During a lecture at a college in Tennessee  a student hearing her story told Brown that she was her hero, and she admired her courage.  This was a life changing moment for both of them.  “How could she view me in a way I don’t view myself?” Brown asked herself.  She knew she needed to find a way to love and accept herself, something she never did even before being diagnosed with HIV.  Brown says she took a very mature approach on the whole situation.  She admits that she doesn’t blame the man who infected her, the guy she believed to be her “Prince Charming,” her “Knight in Shining Armor.”  That is where the part about being responsible comes in.  “The only thing stopping me from being positive is me loving myself,” said Brown.

She knew if on that night she should have loved herself first instead of craving the love of another so much she would not have HIV.  However, she turned something that could have been negative into a positive. “It really put me on the path I need to be in life,” Brown explained.

Nowadays Brown spends her time travelling and telling her story to educate others.  She also runs her own company called Marvelous Connections where she fights ignorance with education.  Sometimes people ridicule her saying that she is glamourizing HIV.  Instead of letting these opinions get to her she realizes how confused they are.  Her response is simply, “Yes I am glamorous, HIV is not.”

Covering Marvelous Marvelyn Brown

Last month, Marvelyn Brown held a press conference in Shepard Hall for students in my Intro to Journalism class.Marvelyn (that’s her in the photos), an HIV/AIDS activist and author of the book, The Naked Truth: Young, Beautiful and (HIV) Positive, discussed her life and work. After, she answered dozens of intimate questions about how she contracted HIV and how she lives with it. She also signed copies of her book. Based on her lively, no-holds barred lecture, I assigned students to write a news story about the visit.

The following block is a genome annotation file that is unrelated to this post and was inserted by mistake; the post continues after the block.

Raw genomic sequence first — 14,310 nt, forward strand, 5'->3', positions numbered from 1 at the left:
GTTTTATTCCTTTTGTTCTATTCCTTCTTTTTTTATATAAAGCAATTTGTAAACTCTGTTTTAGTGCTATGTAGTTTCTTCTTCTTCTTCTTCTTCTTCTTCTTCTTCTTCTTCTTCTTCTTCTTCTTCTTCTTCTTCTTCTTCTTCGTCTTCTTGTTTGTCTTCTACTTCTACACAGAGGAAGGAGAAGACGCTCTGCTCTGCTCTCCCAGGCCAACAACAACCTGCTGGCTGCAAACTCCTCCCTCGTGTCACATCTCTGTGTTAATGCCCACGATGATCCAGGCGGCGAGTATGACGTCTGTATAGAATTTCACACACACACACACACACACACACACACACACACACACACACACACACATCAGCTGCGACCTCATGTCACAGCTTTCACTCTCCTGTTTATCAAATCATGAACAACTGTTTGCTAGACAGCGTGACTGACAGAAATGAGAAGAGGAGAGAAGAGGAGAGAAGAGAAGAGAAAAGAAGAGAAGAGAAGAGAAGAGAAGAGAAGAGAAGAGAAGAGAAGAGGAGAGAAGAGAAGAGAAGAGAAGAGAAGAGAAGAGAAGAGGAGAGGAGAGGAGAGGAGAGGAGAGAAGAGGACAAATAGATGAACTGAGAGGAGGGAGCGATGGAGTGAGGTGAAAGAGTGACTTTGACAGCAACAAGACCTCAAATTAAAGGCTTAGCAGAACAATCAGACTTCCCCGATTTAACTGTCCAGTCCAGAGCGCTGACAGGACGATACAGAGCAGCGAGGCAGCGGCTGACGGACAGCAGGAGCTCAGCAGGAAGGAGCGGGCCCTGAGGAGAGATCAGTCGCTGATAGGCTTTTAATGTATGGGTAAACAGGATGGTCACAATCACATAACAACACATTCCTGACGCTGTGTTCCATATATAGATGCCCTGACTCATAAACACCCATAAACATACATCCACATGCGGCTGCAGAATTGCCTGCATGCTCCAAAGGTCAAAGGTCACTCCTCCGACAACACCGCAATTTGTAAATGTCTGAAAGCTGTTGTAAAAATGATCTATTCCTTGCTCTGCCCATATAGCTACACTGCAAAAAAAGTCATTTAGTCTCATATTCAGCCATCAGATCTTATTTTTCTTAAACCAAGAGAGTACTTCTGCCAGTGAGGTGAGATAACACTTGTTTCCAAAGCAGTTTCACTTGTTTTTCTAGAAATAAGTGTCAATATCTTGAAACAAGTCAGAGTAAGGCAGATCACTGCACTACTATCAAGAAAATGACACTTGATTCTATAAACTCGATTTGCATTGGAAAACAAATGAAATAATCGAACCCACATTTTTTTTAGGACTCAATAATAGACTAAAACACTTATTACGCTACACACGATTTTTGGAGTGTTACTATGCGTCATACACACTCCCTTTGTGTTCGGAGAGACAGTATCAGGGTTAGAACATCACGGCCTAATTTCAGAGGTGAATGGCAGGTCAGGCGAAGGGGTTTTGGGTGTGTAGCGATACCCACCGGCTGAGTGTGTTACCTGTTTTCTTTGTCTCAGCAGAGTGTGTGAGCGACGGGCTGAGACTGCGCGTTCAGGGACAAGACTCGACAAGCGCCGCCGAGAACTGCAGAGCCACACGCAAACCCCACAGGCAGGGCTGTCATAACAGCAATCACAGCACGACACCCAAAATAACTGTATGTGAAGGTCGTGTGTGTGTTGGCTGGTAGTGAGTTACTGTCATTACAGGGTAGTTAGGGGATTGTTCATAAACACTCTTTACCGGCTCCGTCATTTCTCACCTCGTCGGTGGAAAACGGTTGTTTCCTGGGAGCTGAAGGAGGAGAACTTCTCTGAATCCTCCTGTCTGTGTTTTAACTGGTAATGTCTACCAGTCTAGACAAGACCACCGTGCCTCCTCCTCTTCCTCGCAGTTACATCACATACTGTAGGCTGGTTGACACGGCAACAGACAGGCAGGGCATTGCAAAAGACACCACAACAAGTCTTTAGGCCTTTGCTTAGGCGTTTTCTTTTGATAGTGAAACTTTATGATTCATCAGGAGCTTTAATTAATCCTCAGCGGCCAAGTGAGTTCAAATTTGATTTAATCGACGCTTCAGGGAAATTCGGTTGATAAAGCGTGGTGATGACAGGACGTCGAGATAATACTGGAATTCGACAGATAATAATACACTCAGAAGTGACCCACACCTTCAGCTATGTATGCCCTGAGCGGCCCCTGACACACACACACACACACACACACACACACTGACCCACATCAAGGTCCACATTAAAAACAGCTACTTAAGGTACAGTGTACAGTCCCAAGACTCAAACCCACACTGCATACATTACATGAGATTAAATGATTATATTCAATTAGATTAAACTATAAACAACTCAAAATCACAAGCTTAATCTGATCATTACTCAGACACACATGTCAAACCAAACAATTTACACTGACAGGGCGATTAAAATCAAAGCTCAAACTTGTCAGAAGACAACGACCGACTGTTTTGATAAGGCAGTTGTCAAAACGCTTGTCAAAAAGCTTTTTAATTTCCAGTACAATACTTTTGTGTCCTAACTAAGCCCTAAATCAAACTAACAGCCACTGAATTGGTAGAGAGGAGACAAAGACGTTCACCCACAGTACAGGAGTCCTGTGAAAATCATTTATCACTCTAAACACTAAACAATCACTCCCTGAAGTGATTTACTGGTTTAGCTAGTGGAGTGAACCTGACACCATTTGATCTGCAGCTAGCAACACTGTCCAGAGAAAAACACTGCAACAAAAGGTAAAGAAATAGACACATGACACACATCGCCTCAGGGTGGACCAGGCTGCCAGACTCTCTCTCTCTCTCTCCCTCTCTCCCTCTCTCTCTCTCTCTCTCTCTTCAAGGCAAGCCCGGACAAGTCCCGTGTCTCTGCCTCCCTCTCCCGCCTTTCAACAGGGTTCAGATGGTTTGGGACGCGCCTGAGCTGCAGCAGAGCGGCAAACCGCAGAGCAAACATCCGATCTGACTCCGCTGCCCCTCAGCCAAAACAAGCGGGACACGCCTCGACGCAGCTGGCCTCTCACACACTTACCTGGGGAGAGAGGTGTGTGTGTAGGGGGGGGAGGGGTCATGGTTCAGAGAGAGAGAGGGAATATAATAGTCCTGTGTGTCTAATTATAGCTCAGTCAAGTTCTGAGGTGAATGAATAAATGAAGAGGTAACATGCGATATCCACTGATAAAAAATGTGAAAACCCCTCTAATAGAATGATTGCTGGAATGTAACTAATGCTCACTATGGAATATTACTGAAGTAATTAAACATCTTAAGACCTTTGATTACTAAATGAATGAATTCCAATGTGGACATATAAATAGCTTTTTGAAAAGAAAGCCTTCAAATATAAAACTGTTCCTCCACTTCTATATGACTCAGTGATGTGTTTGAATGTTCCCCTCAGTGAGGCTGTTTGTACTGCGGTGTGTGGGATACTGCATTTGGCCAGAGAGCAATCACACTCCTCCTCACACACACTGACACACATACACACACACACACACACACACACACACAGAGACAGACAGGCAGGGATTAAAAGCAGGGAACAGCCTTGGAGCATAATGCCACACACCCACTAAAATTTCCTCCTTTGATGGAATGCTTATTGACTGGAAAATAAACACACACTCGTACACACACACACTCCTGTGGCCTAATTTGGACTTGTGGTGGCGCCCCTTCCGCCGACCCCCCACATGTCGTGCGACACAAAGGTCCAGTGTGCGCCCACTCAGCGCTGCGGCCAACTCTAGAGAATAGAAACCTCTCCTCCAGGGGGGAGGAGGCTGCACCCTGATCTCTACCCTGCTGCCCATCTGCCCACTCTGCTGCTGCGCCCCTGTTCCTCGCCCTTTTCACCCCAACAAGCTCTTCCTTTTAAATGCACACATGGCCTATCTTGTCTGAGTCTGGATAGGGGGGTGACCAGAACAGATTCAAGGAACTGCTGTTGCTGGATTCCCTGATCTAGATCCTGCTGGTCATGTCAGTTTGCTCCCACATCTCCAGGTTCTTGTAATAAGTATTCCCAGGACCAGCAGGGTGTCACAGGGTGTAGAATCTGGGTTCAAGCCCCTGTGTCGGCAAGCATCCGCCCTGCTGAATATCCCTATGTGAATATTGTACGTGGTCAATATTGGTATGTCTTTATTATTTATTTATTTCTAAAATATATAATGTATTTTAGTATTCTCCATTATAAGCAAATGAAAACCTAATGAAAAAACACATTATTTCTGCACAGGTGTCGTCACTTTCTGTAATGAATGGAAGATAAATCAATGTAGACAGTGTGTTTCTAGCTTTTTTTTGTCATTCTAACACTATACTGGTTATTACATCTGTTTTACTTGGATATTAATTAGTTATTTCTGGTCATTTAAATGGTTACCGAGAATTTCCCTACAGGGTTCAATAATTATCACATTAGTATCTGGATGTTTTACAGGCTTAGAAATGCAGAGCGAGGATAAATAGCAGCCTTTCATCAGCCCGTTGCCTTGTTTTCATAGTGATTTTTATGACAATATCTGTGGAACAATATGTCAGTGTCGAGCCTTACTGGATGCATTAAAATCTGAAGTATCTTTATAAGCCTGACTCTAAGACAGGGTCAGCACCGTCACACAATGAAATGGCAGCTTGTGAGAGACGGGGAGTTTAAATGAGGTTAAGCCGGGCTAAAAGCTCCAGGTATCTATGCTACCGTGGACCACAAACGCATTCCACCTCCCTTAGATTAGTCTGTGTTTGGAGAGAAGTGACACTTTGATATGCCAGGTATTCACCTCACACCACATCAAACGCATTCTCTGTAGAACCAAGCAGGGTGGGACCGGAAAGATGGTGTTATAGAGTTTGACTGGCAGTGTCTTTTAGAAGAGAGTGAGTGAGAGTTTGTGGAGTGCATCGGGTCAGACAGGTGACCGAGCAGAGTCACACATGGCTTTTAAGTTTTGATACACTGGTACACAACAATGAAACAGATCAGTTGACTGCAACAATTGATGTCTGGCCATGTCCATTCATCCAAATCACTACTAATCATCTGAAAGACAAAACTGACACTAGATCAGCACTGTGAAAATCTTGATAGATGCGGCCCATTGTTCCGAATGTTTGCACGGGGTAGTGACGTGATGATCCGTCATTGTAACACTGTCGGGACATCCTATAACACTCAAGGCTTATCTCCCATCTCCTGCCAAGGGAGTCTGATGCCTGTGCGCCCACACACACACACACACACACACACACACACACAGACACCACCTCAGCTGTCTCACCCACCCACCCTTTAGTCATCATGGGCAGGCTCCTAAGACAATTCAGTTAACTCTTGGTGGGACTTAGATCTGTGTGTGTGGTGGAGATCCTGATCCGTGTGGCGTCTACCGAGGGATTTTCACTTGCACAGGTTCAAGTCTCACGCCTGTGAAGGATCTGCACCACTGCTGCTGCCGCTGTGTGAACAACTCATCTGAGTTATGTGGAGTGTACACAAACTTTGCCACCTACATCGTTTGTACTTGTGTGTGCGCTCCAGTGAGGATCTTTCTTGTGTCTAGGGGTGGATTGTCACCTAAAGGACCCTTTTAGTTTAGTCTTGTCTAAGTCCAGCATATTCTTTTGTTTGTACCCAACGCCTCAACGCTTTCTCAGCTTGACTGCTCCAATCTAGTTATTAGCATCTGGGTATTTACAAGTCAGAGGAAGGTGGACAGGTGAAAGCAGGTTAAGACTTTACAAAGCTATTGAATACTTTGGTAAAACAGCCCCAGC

Here is the first of several of the best articles. Simone Tharkur, who is double majoring in English and MCA and also plays on the women’s basketball team, wrote the story below. (Let’s hope she finds time to minor in journalism!)

Marvelyn Brown Educates City College on HIV/AIDS by Simone Tharkur

Marvelyn Brown, author of The Naked Truth: Young, Beautiful and (HIV) Positive, proves ignorance isn’t always bliss with the testimony of her life, before and after contracting HIV. Last Thursday, the international AIDS activist spoke at City College about becoming infected in 2003. Brown, 26, is the CEO and independent consultant for Marvelous Connections and works to raise HIV/AIDS awareness throughout the world.

At 19, Brown met “Prince Charming” and immediately knew he was the one. “We were in love,” she recalled, describing the night that changed her life forever. “He told me he didn’t have a condom, and I thought ‘what’s the worst that could happen after this night, pregnancy?’ We continued to have sex without a condom.” When she contracted HIV from her “Prince Charming,” she says it just didn’t make sense to her. “He was perfect,” she says.

The Tennessee native was just as uneducated about HIV as her community was. “Some people thought you slept with this guy and got the H, slept with this guy and got the I, slept with this guy and got the V and that’s how a person contracts HIV, but that’s not how it works,” Brown says. “I contracted the H, the I, and the V from one guy.”

She believes her life would be different if formally educated on the risks of unprotected sex. “My sex education with my mom started and stopped with ‘don’t get pregnant.’ That was my sex education, that’s all I remembered.” Brown later added “I know how ignorance can play a part of being infected with HIV,” and “the only thing that would’ve stopped me from being [HIV] positive is if I loved myself enough to protect myself.”

Brown speaks at many colleges and universities educating youth through her story. She declares, “the work that I do, I’ve dedicated my life to” and promises to continue being actively involved with HIV education.  She believes “you, the individual, have your own responsibility” and “the earlier you know the faster you can take control of your body.”